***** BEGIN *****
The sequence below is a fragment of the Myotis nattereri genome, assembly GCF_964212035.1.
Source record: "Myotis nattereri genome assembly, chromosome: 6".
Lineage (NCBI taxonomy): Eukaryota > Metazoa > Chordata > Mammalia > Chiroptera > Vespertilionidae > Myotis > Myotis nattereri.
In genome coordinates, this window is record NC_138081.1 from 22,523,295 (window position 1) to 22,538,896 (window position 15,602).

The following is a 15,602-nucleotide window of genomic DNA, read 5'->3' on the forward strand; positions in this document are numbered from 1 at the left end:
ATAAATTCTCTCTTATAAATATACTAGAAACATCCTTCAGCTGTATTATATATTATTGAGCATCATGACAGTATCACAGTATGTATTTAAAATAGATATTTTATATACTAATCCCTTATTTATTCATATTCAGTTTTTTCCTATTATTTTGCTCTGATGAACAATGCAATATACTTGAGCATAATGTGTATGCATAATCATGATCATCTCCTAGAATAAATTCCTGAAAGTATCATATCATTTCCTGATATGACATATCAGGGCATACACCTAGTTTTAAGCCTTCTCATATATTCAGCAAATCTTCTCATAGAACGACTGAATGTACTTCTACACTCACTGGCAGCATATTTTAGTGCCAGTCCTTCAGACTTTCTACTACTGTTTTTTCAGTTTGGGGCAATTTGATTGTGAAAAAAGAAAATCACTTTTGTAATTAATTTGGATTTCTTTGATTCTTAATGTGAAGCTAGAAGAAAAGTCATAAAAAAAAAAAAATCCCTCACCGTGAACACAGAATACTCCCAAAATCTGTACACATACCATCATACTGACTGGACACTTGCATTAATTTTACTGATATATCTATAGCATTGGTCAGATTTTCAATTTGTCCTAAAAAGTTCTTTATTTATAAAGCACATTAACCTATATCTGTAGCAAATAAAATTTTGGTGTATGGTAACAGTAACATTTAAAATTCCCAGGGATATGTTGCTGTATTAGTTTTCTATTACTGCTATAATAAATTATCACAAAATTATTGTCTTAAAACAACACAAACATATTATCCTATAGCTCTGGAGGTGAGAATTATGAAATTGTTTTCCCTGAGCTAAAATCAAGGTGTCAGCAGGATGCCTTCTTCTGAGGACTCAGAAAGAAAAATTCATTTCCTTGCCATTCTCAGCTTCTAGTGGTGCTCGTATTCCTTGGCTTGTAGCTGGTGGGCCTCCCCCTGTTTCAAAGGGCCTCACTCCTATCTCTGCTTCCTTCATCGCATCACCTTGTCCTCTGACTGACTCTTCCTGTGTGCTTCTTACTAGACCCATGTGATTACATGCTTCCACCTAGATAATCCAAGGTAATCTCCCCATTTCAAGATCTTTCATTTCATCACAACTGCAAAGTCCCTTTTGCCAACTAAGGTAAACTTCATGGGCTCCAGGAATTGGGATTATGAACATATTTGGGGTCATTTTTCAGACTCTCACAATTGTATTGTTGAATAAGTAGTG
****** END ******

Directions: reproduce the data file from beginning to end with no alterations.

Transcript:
The sequence below is a fragment of the Myotis nattereri genome, assembly GCF_964212035.1.
Source record: "Myotis nattereri genome assembly, chromosome: 6".
Lineage (NCBI taxonomy): Eukaryota > Metazoa > Chordata > Mammalia > Chiroptera > Vespertilionidae > Myotis > Myotis nattereri.
In genome coordinates, this window is record NC_138081.1 from 22,523,295 (window position 1) to 22,538,896 (window position 15,602).

The following is a 15,602-nucleotide window of genomic DNA, read 5'->3' on the forward strand; positions in this document are numbered from 1 at the left end:
ATAAATTCTCTCTTATAAATATACTAGAAACATCCTTCAGCTGTATTATATATTATTGAGCATCATGACAGTATCACAGTATGTATTTAAAATAGATATTTTATATACTAATCCCTTATTTATTCATATTCAGTTTTTTCCTATTATTTTGCTCTGATGAACAATGCAATATACTTGAGCATAATGTGTATGCATAATCATGATCATCTCCTAGAATAAATTCCTGAAAGTATCATATCATTTCCTGATATGACATATCAGGGCATACACCTAGTTTTAAGCCTTCTCATATATTCAGCAAATCTTCTCATAGAACGACTGAATGTACTTCTACACTCACTGGCAGCATATTTTAGTGCCAGTCCTTCAGACTTTCTACTACTGTTTTTTCAGTTTGGGGCAATTTGATTGTGAAAAAAGAAAATCACTTTTGTAATTAATTTGGATTTCTTTGATTCTTAATGTGAAGCTAGAAGAAAAGTCATAAAAAAAAAAAAATCCCTCACCGTGAACACAGAATACTCCCAAAATCTGTACACATACCATCATACTGACTGGACACTTGCATTAATTTTACTGATATATCTATAGCATTGGTCAGATTTTCAATTTGTCCTAAAAAGTTCTTTATTTATAAAGCACATTAACCTATATCTGTAGCAAATAAAATTTTGGTGTATGGTAACAGTAACATTTAAAATTCCCAGGGATATGTTGCTGTATTAGTTTTCTATTACTGCTATAATAAATTATCACAAAATTATTGTCTTAAAACAACACAAACATATTATCCTATAGCTCTGGAGGTGAGAATTATGAAATTGTTTTCCCTGAGCTAAAATCAAGGTGTCAGCAGGATGCCTTCTTCTGAGGACTCAGAAAGAAAAATTCATTTCCTTGCCATTCTCAGCTTCTAGTGGTGCTCGTATTCCTTGGCTTGTAGCTGGTGGGCCTCCCCCTGTTTCAAAGGGCCTCACTCCTATCTCTGCTTCCTTCATCGCATCACCTTGTCCTCTGACTGACTCTTCCTGTGTGCTTCTTACTAGACCCATGTGATTACATGCTTCCACCTAGATAATCCAAGGTAATCTCCCCATTTCAAGATCTTTCATTTCATCACAACTGCAAAGTCCCTTTTGCCAACTAAGGTAAACTTCATGGGCTCCAGGAATTGGGATTATGAACATATTTGGGGTCATTTTTCAGACTCTCACAATTGTATTGTTGAATAAGTAGTG